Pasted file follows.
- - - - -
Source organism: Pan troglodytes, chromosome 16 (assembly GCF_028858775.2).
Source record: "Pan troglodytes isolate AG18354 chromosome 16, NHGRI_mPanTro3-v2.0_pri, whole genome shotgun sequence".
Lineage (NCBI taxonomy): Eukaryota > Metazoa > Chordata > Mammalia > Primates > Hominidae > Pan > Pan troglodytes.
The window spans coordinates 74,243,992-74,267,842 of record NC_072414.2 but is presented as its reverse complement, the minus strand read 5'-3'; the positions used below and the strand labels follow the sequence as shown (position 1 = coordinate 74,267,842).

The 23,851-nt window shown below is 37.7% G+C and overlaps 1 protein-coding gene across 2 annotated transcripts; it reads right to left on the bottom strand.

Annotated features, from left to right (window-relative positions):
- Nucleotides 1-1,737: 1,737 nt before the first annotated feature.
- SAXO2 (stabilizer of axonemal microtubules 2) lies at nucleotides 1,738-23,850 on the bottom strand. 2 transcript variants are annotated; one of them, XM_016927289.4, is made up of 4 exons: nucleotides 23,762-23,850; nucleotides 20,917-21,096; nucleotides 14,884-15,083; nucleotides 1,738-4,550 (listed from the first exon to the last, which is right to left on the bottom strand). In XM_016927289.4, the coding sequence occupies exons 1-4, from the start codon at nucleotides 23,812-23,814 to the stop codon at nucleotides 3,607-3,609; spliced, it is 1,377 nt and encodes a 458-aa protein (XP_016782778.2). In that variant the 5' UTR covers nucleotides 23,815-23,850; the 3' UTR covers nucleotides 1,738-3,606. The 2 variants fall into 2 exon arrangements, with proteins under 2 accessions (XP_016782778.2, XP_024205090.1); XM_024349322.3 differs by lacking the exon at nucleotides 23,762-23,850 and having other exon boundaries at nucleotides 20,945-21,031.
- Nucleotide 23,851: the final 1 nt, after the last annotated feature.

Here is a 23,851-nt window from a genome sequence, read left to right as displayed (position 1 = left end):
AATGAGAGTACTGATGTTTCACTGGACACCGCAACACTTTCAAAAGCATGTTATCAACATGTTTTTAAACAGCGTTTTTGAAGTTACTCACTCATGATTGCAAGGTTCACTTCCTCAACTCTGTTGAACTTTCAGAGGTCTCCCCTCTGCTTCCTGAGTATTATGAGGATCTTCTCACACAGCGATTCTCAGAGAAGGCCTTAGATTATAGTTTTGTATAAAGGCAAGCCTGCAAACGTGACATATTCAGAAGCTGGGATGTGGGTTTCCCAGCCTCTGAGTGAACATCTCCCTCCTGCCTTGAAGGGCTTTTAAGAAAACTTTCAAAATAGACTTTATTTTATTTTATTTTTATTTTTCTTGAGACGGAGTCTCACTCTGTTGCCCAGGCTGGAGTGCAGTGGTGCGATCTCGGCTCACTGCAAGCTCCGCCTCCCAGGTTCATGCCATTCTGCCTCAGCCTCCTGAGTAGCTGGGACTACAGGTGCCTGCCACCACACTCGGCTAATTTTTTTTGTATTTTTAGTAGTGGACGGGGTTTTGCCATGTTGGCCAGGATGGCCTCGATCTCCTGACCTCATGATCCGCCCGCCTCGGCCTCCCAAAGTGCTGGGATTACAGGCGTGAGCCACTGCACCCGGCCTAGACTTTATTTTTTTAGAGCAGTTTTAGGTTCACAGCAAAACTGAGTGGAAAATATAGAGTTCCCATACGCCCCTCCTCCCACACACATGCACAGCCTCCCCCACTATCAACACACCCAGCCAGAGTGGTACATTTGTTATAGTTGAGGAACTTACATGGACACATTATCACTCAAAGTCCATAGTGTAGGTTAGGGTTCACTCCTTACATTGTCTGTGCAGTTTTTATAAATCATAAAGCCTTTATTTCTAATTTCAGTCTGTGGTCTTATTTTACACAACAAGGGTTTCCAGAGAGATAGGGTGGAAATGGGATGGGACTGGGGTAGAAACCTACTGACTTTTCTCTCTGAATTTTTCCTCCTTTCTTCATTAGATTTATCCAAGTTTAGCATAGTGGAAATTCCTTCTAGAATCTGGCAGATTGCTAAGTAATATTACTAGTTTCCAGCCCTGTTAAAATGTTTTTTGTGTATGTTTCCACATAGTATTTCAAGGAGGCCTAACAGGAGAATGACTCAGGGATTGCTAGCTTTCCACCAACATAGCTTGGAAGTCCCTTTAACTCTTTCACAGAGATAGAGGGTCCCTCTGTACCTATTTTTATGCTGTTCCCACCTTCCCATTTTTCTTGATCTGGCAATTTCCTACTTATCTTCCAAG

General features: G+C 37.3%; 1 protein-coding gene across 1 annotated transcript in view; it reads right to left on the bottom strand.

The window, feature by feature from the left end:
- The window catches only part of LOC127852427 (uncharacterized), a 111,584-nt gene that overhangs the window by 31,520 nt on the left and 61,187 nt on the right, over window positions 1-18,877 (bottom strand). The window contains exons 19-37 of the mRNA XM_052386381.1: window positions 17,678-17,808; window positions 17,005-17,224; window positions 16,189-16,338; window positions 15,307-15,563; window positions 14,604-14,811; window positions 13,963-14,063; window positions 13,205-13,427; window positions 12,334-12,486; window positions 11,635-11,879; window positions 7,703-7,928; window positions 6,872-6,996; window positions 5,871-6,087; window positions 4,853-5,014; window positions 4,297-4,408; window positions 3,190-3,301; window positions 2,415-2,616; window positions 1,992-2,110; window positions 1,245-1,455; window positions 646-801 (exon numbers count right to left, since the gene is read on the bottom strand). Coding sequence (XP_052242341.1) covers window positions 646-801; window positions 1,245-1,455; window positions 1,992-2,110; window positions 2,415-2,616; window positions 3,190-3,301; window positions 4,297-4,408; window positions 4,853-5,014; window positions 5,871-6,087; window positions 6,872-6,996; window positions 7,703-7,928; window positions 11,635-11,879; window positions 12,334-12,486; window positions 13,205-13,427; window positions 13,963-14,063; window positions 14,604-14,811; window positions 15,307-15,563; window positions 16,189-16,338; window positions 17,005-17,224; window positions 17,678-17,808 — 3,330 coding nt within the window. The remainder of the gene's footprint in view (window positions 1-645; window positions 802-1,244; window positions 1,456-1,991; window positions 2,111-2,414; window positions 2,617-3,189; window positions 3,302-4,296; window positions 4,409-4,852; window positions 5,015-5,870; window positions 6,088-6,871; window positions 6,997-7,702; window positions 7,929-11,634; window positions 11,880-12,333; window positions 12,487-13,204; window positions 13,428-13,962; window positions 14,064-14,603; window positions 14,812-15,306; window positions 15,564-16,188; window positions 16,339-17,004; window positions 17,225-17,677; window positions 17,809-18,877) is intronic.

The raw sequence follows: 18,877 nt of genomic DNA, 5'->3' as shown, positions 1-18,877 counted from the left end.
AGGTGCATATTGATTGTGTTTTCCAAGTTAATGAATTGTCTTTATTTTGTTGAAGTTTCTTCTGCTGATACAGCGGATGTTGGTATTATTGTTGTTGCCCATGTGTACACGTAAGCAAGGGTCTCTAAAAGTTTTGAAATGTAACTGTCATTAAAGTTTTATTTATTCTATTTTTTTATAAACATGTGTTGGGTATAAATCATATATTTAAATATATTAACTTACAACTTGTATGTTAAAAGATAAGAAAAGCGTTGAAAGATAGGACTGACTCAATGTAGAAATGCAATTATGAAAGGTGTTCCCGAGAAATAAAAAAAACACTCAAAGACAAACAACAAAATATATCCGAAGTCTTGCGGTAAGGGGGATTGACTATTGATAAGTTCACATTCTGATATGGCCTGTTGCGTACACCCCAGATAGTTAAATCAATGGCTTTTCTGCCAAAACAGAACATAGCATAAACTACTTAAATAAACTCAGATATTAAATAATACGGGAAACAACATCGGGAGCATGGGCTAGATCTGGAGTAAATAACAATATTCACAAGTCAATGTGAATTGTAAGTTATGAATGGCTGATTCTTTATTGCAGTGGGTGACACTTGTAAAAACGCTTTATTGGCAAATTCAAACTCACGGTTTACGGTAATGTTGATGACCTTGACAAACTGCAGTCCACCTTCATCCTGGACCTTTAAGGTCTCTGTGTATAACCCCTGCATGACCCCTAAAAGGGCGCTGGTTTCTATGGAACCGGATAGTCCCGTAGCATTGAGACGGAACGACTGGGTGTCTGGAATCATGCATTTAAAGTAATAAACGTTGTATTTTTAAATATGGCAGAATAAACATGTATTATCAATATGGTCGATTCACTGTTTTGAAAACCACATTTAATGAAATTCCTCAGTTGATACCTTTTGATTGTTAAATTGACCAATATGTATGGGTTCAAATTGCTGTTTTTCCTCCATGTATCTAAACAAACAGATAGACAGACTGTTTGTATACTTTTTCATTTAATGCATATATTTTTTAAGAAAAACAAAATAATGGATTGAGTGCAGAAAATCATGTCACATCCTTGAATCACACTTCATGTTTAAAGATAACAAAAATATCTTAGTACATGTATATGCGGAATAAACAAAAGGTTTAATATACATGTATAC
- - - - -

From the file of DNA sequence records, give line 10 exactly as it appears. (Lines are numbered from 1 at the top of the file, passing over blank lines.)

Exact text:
Here is a 23,851-nt window from a genome sequence, read left to right as displayed (position 1 = left end):